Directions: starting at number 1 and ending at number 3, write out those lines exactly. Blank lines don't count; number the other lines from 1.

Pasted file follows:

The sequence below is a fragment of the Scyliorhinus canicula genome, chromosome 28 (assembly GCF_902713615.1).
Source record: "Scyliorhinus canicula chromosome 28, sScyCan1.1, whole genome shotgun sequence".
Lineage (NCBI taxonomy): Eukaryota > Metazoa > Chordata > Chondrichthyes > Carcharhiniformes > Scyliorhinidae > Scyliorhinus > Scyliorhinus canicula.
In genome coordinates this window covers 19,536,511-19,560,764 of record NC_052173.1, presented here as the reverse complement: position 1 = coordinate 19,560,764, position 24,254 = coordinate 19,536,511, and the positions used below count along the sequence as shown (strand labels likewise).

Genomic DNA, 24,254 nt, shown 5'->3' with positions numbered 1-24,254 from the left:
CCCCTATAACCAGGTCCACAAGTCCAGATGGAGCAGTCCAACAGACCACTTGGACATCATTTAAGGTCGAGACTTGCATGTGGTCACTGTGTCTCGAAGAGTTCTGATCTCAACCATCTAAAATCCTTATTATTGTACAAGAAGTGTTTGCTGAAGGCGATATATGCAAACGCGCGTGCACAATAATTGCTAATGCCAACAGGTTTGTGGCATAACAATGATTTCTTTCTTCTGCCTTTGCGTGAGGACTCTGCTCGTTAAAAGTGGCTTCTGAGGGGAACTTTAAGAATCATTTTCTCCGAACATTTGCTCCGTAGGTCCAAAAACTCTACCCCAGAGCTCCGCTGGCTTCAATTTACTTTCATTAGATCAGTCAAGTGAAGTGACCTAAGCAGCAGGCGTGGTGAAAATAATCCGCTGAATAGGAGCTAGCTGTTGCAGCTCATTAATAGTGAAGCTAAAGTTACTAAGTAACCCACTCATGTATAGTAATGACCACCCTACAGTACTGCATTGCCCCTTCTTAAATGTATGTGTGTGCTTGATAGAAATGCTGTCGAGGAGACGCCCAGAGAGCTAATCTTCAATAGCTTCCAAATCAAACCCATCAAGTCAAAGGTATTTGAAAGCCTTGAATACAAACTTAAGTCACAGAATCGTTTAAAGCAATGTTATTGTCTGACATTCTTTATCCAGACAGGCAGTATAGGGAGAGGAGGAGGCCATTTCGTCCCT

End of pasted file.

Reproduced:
The sequence below is a fragment of the Scyliorhinus canicula genome, chromosome 28 (assembly GCF_902713615.1).
Source record: "Scyliorhinus canicula chromosome 28, sScyCan1.1, whole genome shotgun sequence".
Lineage (NCBI taxonomy): Eukaryota > Metazoa > Chordata > Chondrichthyes > Carcharhiniformes > Scyliorhinidae > Scyliorhinus > Scyliorhinus canicula.